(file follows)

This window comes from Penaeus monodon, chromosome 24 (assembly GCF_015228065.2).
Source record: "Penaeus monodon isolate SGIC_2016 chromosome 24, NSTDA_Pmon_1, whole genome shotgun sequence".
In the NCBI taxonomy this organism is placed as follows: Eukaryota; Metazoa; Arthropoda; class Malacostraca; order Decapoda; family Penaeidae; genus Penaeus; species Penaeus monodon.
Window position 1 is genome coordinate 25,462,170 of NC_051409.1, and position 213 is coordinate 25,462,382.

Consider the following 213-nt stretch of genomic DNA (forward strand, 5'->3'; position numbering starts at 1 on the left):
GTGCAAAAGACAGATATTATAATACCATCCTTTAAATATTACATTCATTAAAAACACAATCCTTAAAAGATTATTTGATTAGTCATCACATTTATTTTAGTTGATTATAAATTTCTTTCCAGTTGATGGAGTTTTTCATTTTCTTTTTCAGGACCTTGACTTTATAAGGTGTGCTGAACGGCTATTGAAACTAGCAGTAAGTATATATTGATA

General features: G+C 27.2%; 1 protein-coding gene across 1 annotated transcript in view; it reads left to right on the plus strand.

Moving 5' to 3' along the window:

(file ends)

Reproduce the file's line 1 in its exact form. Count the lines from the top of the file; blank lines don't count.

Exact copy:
This window comes from Penaeus monodon, chromosome 24 (assembly GCF_015228065.2).